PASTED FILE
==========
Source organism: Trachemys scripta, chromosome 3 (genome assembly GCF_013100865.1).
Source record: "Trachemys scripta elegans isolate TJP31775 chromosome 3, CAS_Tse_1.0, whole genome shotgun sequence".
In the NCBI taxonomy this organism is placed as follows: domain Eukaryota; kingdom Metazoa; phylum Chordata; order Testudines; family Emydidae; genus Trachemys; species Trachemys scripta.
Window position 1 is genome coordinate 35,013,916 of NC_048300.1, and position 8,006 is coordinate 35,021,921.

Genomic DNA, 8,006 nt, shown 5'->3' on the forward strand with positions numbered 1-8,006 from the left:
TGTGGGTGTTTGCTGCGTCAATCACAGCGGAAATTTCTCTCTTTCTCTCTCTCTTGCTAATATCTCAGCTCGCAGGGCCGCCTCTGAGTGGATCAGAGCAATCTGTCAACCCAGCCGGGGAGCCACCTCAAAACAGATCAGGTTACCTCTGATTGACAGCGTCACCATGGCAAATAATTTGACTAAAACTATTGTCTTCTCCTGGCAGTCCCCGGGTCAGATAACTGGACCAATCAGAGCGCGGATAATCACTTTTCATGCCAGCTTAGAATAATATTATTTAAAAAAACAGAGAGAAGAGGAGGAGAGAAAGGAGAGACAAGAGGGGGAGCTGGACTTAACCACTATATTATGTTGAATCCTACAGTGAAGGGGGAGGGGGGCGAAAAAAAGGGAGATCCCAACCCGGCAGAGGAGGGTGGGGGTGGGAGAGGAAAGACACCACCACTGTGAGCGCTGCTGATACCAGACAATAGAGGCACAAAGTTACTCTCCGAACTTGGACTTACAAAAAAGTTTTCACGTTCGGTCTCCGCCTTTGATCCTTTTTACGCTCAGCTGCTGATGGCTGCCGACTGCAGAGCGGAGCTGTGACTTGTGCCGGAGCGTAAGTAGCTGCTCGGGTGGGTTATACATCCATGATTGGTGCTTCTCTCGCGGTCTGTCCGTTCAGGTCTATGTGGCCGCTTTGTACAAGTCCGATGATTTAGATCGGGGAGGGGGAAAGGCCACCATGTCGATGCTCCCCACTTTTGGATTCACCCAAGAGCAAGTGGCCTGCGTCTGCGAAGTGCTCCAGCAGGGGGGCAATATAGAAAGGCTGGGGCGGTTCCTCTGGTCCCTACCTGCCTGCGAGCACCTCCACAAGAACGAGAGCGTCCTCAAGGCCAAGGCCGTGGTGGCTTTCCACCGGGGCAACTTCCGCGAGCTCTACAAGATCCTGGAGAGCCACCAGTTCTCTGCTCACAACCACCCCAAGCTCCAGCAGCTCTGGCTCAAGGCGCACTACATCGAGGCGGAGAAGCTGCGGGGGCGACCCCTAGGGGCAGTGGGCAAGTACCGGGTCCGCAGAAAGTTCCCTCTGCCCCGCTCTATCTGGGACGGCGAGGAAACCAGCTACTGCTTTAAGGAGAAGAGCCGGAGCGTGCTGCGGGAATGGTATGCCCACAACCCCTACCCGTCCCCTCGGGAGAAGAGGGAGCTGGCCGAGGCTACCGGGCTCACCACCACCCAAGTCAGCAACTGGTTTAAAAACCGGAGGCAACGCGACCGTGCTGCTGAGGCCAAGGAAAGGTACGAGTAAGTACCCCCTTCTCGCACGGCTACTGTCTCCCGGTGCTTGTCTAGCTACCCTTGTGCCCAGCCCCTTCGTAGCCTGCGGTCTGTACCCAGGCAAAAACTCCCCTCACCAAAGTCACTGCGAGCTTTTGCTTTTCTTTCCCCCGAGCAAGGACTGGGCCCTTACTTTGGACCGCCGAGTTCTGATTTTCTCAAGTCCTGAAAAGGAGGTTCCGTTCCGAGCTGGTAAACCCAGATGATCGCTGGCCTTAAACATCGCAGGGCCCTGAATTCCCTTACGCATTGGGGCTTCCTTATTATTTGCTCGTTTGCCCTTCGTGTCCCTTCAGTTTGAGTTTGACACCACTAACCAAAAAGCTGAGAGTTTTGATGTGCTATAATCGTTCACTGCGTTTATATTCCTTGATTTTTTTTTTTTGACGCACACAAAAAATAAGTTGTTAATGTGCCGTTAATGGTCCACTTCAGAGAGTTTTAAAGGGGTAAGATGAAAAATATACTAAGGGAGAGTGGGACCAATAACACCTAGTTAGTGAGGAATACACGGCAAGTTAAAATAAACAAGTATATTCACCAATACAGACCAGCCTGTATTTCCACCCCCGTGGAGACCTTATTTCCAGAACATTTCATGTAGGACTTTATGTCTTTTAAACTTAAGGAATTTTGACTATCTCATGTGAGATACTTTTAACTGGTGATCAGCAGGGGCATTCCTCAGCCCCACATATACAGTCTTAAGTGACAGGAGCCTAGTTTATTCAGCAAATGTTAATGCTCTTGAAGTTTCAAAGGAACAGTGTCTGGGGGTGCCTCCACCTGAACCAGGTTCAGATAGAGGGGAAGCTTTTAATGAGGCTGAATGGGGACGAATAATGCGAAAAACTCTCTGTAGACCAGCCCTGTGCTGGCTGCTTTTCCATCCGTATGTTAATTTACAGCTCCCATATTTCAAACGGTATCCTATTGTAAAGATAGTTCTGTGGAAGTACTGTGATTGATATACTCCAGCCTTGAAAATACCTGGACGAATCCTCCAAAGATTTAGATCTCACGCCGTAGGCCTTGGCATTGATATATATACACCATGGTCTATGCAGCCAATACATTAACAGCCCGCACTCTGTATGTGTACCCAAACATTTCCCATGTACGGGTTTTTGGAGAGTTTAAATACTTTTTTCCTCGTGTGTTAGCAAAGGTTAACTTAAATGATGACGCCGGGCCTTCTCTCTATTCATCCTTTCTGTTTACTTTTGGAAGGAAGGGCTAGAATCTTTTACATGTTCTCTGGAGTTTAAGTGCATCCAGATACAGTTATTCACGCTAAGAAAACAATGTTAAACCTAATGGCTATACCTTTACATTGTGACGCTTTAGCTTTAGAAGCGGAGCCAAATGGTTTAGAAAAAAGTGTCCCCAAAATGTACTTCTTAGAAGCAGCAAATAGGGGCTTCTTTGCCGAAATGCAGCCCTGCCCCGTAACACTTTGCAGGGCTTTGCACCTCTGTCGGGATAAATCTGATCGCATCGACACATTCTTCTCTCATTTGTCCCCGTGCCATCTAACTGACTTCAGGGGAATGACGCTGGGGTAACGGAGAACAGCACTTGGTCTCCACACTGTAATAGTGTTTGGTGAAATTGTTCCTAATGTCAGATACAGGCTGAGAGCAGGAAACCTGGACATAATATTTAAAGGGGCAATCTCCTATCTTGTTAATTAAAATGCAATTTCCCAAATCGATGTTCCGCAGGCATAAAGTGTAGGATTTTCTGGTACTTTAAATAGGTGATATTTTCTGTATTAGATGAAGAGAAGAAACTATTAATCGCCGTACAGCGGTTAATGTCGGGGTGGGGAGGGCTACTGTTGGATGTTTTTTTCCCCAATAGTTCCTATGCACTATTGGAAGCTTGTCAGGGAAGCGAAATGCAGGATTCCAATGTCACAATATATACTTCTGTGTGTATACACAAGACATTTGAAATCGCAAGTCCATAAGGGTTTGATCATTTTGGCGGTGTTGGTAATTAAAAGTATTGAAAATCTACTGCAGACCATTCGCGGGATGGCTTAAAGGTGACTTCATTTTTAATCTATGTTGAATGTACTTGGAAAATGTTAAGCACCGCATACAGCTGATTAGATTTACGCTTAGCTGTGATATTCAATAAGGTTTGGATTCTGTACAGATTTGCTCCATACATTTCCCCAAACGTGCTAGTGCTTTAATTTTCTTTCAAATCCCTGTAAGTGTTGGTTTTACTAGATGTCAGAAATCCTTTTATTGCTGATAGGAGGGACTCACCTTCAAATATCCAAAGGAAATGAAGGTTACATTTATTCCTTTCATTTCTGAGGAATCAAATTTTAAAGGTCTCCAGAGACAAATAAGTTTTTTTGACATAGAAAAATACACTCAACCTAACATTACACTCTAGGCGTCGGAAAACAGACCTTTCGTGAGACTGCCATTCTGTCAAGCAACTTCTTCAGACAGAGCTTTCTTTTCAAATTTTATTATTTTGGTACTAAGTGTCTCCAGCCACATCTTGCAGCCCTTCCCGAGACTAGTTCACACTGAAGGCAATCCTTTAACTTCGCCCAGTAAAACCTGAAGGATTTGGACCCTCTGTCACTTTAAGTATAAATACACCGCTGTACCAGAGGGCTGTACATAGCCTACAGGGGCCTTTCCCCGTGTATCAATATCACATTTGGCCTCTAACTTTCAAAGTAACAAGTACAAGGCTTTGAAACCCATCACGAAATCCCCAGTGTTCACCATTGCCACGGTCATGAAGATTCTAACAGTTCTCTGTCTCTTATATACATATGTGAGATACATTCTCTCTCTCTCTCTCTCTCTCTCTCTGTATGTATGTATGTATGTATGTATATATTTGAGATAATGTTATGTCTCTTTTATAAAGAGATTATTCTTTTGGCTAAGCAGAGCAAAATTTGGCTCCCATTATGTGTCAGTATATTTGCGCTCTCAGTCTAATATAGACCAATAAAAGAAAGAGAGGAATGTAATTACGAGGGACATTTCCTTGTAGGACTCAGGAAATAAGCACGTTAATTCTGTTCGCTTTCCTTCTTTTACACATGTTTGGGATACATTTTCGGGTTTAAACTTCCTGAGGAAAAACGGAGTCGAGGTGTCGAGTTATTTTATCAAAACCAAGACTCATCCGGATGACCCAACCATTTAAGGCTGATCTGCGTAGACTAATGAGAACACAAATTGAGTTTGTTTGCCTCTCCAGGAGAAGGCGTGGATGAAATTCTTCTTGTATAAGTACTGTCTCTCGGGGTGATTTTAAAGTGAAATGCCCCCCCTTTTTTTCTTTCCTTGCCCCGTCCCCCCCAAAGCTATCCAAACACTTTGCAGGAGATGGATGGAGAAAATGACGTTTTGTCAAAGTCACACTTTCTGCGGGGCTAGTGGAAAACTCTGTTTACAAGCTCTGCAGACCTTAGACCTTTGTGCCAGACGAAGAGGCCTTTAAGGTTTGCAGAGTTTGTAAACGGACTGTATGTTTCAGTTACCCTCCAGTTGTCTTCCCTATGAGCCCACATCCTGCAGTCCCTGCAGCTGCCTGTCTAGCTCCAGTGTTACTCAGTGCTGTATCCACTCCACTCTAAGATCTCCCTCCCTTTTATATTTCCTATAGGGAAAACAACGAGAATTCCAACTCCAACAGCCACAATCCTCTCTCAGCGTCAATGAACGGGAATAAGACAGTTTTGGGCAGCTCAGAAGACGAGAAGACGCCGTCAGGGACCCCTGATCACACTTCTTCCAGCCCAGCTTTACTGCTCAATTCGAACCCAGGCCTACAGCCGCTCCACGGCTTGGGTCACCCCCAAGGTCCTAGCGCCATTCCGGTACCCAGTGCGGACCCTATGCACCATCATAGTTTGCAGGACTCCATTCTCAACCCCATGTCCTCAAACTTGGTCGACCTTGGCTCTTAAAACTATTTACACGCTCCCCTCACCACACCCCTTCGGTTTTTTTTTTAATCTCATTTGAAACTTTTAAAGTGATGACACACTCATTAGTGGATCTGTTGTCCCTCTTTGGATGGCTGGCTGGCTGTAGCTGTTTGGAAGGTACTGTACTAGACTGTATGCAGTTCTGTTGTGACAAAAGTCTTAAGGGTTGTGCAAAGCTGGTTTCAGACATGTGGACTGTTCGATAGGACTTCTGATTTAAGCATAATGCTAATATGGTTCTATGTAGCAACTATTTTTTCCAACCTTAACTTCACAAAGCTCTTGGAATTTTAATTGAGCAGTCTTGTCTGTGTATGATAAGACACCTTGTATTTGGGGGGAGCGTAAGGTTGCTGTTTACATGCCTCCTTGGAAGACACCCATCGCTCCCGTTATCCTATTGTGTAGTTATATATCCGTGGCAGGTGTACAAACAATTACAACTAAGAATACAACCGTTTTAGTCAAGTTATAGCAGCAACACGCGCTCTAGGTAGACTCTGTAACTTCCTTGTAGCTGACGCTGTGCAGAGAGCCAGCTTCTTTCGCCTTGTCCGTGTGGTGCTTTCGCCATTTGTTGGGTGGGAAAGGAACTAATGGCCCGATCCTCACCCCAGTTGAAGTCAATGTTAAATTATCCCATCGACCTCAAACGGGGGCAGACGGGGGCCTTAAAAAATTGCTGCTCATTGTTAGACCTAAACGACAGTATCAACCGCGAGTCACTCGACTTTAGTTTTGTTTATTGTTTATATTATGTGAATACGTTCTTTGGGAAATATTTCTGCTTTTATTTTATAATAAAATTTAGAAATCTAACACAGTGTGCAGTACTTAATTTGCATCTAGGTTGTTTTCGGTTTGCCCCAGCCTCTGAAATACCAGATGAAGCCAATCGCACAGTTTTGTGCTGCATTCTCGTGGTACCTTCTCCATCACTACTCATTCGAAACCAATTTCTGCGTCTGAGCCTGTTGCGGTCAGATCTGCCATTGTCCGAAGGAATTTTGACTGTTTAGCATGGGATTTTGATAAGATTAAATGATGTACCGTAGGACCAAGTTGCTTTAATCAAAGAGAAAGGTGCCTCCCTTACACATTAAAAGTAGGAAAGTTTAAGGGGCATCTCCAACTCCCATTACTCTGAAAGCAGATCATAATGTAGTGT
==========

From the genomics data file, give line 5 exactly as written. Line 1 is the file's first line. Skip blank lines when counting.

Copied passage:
Genomic DNA, 8,006 nt, shown 5'->3' on the forward strand with positions numbered 1-8,006 from the left: